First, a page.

Olaf the rest. Reginald, however, soon repented of the bargain, and attempted, in conjunction with Alan, Lord of Galloway, to deprive Olaf of the territory which he had just surrendered to him; but, because the men of Man refused to fight against Olaf and the men of the isles, " for whom they had a great regard," he had to give up this enterprize. Soon afterwards Reginald exacted 100 marks from the people of Man on the pretext that he wanted to go to the English Court, but, instead of doing so, he went to Alan, Lord of Galloway, to whose son he gave his daughter in marriage. When the Manx " heard of this, they were greatly incensed, and sending for Olaf, appointed 51 him king." This was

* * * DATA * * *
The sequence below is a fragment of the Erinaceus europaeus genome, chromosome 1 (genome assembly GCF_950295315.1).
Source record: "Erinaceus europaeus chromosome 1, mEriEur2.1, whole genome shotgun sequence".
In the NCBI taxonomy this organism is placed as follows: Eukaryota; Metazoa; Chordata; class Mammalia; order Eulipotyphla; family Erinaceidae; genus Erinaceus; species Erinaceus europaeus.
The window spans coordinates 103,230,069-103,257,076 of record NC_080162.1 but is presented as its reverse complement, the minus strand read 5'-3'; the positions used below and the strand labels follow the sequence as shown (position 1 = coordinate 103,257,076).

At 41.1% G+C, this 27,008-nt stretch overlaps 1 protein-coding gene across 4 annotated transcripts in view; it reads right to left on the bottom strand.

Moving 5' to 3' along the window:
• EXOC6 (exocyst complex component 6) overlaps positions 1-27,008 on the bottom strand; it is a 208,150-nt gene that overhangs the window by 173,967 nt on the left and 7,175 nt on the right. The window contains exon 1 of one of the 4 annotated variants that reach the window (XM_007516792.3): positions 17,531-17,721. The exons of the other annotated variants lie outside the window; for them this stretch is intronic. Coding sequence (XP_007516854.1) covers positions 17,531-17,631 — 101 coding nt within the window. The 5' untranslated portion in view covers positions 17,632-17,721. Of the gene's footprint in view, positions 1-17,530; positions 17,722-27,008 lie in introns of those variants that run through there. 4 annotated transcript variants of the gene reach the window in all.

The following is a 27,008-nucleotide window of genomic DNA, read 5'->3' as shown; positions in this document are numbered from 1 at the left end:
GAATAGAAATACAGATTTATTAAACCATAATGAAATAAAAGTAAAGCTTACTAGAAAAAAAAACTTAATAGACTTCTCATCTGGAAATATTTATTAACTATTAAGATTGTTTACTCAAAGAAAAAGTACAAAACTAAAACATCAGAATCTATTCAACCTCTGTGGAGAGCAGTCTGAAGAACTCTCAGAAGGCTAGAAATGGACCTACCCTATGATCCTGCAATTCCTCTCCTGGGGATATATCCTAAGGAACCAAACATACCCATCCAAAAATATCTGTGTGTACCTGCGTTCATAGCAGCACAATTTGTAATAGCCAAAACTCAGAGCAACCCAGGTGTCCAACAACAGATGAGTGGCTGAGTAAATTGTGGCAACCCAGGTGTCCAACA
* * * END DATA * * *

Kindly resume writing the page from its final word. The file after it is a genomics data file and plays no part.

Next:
in 1226. According to the Chronicle, he recovered not only Man, but the isles, which he ruled in peace for two years. At the end of that time, however, trouble again arose between Olaf and Reginald. Henry III. endeavoured to make peace, but in vain,52 inasmuch as Olaf, " with all the chiefs of Man, and the greater part of the people, sailed to the Isles," probably for the purpose of fighting against Reginald, and, during his absence in the isles, " Alan, 53 Lord of Galloway, Thomas, Earl of Atholl, and King Reginald, came to Man with a large army, devastated all the southern portion of the island, plundered the churches, killed all the men they could lay hands upon, and reduced the south of Man almost to a wilderness." Alan then left "bailiffs in Man to pay over to him the proceeds of the taxes upon the country." This looks as if he, not Reginald, had assumed the sovereignty. But Olaf speedily returned, drove out the bailiffs and recovered his kingdom; "whereupon the people of Man, who had dispersed in every direction, came together again, and dwelt in security." Alas! their security was of brief duration, for, in the course of " the same year, one midnight during winter, King Reginald came unexpectedly from Galloway with five ships, burnt during the same night all the ships of his brother Olaf, and those of all the chiefs of Man, at the island of St. Patrick, and, going round the country seeking to make terms with his brother, remained nearly forty days at Ronaldsway. In the interval, he won over and gathered round himself all the islanders who were in the southern part of Man. . . . King Olaf, on the other hand, gathered all the northern Manxmen." The opposing forces met at Tynwald, where Reginald was slain 54 and his followers defeated. " Many fell on this occasion, and the southern part of Man being subsequently visited and devastated by pirates, scarcely a single inhabitant was left." A melancholy picture indeed of the condition to which the unhappy island had been reduced.